Aromatherapy and storks on the shores of northern Perak

2 07 2010

One of the smells I was never far from in my childhood was that of fermented shrimp. I suppose its strong and somewhat pungent smell may be displeasing or even offensive to many who have not grown up with it. It is a smell that is in fact common in the preparation of much of the cuisine of South East Asia, manifesting itself in a compressed dried form of belacan (or similar), or as a sauce or paste such as in fish sauce that is common in Indochina or hae ko from Penang, or as a condiment such as in cincalok which has its origins from the geragok (or krill) fishermen of Malacca (relatively darker skinned descendants of Portuguese who intermarried with the local population and who are often referred to as “Geragok“). It is for me, a smell that I take delight in, as it accompanies the preparation of some of my favourite dishes. In the form of belacan, which has somehow been likened to cheese, it is found on the shelves of the sundry shop or supermarket, in a block of a flat circular or a rectangular section. It is used widely in the preparation of many dishes in Singapore and Malaysia, and as an ingredient in sambal belacan which I somehow can’t do without (I always kept a bottle in my locker with me during my National Service days to make the cookhouse food a lot more palatable).

Fishing villages on the coast of Peninsula Malaysia offer a sniff into the making of various forms of shrimp paste.

While to many of us who live in this part of the world do enjoy the rich strong flavour that belacan or other forms of fermented shrimp imparts on the food that we eat, some would probably not want to see how the various forms are prepared, let alone try a hand at the preparation. But my maternal grandmother did attempt to do just that, pitting herself against the sealed jars of fermenting rice and krill that was meant to become cincalok, and after that experience, decided it was a lot more convenient to buy it off the shelf. That attempt was marked by an almighty boom from the kitchen one evening, where a few sealed jars of brine, rice and krill had stood in a late stage of fermentation. Rushing into the kitchen, she was to discover that one of the jars that held the concoction had blown its top, seeming forcefully dispensing its foul smelling contents over the walls and ceiling, and whatever had stood in the path of the eruption. Cleaning up somehow didn’t seem as bad as having to bear with the smell that seemed to linger on for an eternity.

Not an uncommon sight in a fishing village such as this one in northern Perak, Kuala Gula, fermented shrimp paste being dried in the sun.

The making of belacan itself is probably something that won’t win over any fans to it as well. This is something that we in Singapore probably don’t have much of a chance to see anymore. There are however, many of the coastal fishing villages of the Peninsula where you will be greeted not just by the sight of belacan laid on sheets on the ground being dried in the sun, but also by the unmistakeable smell of fermenting shrimp paste. The process of making belacan dictates that the shrimp is salted upon their arrival ashore and partially dried in the sun before being pounded and the slightly moist mash is placed in a sealed container for about a week for fermentation. The fermented pasty mix is then dried, following which it is mashed and stored for a few more days before being compressed into cakes, which can then be packed and transported to the supermarket shelves. The quality and texture of belacan can vary depending on the moisture content and the length of fermentation. A longer fermentation results in a more aromatic (as I would see it) block of belacan and the strongest smelling ones often have a richer taste. While it isn’t quite a breath of fresh air, breathing in the smell of fermented shrimp somehow does wonders to my day.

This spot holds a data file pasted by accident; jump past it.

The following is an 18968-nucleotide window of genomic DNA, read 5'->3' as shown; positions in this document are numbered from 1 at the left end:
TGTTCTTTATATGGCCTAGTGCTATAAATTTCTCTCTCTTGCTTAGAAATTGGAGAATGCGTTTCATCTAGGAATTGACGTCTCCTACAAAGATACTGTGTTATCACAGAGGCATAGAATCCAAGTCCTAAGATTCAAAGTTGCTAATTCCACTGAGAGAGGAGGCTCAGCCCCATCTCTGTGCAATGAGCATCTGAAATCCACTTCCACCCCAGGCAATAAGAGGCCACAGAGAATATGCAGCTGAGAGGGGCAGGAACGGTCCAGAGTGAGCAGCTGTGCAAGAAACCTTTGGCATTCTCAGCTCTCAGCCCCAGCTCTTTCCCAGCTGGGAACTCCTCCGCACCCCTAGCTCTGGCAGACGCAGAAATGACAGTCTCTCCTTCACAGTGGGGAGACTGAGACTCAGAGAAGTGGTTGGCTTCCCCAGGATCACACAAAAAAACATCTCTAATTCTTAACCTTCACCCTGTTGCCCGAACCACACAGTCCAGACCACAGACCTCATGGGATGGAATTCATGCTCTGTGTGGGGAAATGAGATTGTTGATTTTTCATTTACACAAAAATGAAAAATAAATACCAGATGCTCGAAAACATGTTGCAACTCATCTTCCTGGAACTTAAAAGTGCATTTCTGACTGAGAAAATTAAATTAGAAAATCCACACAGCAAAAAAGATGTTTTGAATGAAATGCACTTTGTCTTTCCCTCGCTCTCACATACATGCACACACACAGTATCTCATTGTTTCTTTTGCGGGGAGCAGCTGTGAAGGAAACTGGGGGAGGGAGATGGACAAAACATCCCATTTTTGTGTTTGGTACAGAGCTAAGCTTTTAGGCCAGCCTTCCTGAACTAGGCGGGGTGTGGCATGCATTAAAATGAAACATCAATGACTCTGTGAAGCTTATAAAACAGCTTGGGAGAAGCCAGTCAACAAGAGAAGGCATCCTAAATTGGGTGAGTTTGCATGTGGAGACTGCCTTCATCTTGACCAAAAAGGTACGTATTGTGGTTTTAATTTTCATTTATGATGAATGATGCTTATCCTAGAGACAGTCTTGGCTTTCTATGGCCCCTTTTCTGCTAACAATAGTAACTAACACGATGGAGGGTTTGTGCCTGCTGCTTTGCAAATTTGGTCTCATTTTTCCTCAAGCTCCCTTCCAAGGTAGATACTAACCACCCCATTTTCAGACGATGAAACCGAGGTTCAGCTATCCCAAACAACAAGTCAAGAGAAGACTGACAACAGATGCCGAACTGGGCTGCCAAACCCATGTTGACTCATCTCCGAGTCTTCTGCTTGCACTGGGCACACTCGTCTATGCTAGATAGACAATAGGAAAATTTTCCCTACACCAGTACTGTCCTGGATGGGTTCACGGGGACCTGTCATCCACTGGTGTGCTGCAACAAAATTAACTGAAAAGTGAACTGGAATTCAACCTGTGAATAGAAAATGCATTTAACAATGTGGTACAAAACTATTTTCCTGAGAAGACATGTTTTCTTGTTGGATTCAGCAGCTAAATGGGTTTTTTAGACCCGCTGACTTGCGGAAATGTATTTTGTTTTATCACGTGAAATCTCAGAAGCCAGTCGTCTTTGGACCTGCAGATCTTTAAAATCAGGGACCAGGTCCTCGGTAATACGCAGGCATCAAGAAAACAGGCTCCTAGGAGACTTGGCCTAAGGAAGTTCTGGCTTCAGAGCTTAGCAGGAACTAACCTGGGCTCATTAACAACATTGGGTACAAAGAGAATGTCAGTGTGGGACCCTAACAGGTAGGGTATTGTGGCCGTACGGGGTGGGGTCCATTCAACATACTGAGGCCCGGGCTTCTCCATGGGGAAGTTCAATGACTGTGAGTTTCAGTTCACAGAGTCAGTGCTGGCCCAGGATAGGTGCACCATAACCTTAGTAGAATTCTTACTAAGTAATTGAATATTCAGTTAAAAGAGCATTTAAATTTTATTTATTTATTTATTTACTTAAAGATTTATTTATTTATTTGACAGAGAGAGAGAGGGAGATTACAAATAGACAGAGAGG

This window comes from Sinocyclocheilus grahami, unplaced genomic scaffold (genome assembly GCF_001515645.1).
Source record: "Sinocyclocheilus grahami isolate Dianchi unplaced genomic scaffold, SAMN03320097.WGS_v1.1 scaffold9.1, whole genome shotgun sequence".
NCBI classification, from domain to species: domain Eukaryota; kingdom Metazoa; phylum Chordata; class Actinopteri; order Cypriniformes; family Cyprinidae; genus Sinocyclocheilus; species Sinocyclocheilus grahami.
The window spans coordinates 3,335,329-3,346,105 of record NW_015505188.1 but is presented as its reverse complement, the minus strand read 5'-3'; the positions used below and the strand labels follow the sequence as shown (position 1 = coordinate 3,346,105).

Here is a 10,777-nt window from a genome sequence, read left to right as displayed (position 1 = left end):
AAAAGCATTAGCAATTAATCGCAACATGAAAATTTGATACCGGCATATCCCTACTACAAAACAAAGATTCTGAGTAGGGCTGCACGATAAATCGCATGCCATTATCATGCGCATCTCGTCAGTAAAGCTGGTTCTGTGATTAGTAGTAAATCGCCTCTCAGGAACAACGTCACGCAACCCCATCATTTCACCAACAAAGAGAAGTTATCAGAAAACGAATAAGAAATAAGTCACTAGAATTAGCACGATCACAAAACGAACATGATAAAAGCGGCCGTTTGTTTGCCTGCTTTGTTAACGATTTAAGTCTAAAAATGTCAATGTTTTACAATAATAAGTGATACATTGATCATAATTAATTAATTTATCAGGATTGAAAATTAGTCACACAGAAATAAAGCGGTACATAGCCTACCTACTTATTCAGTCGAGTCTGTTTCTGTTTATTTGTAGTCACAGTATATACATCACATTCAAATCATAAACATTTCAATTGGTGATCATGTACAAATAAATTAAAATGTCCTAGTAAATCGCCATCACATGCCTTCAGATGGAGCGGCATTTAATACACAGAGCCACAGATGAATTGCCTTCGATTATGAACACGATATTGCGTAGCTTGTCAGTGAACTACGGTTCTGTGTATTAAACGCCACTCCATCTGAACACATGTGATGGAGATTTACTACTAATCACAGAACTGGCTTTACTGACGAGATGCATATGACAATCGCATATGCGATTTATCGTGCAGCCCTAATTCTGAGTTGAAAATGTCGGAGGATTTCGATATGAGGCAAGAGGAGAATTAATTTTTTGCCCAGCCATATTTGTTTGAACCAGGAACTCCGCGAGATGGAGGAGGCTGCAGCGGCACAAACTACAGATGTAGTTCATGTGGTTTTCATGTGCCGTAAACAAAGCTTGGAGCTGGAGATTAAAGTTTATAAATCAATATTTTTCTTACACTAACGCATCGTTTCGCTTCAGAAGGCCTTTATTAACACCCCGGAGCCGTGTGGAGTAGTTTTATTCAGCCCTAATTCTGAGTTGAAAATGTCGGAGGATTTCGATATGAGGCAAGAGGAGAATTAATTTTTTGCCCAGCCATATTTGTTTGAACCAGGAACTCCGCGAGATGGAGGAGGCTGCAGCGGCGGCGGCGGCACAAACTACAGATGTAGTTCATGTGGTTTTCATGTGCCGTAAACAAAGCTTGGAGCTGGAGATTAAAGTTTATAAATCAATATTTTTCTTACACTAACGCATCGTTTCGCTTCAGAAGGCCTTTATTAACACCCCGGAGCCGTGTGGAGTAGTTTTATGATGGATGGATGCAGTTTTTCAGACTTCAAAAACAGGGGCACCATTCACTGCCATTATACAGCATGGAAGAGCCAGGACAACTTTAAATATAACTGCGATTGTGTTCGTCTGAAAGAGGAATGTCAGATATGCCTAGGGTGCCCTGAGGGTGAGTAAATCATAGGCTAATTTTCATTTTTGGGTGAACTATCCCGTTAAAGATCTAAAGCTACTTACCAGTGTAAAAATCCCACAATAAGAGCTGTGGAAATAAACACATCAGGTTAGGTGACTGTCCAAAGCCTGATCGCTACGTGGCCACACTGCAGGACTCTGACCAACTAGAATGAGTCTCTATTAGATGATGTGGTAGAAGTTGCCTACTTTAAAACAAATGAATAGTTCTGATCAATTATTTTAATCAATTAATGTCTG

A close up of the fermented paste that would be eventually compressed into the blocks that we know of as belacan.

Since, I have introduced Kuala Gula, I should maybe add a few words and images of Kuala Gula. Kuala Gula is located in an area of Perak not far from to the land border with the state of Penang in what is the large Matang mangrove forest. The area is fairly isolated and the mangrove forest and mud flats attract a multitude of birds including the endangered Milky Stork. The area is also devoted to a bird sanctuary, the Kuala Gula Bird Sanctuary and a Water Bird Conservation Centre which runs a Milky Stork Rehabilitation Programme. Besides the bird sanctuary, the area also has two fishing villages, the smaller Kuala Gula, in which most of the villagers are involved in prawn and shrimp fishing and in the processing of prawns and shrimp into belacan and dried shrimp. The main industry of larger village, Kuala Kurau, as the name suggests, is in fishing and in processing salted fish. More information on the area can be obtained from the Tourism Malaysia website.

Much of life in Kuala Gula revolves around prawn and shrimp fishing and processing.

Besides belacan, dried shrimp is also processed in Kuala Gula, the pre-processing of which is seen in this photograph.

Kuala Gula is a fishing community in a remote part of northern Perak.

Another view of Kuala Gula.

Kuala Gula is also well known for its bird sanctuary and the Milky Stork conservation programme.

A milky stork undergoing rehabilitation.

A crested serpent eagle seen in the Kuala Gula Bird Sanctuary.




One response

8 07 2010
The smells of the Toa Payoh that I grew up in « The Long and Winding Road

[…] smells I was familiar with in my childhood. Having revisited the smells of the seaside and that of fermented shrimp, I am now revisiting some of the aromas that I grew up smelling in Toa Payoh. There was the smell […]

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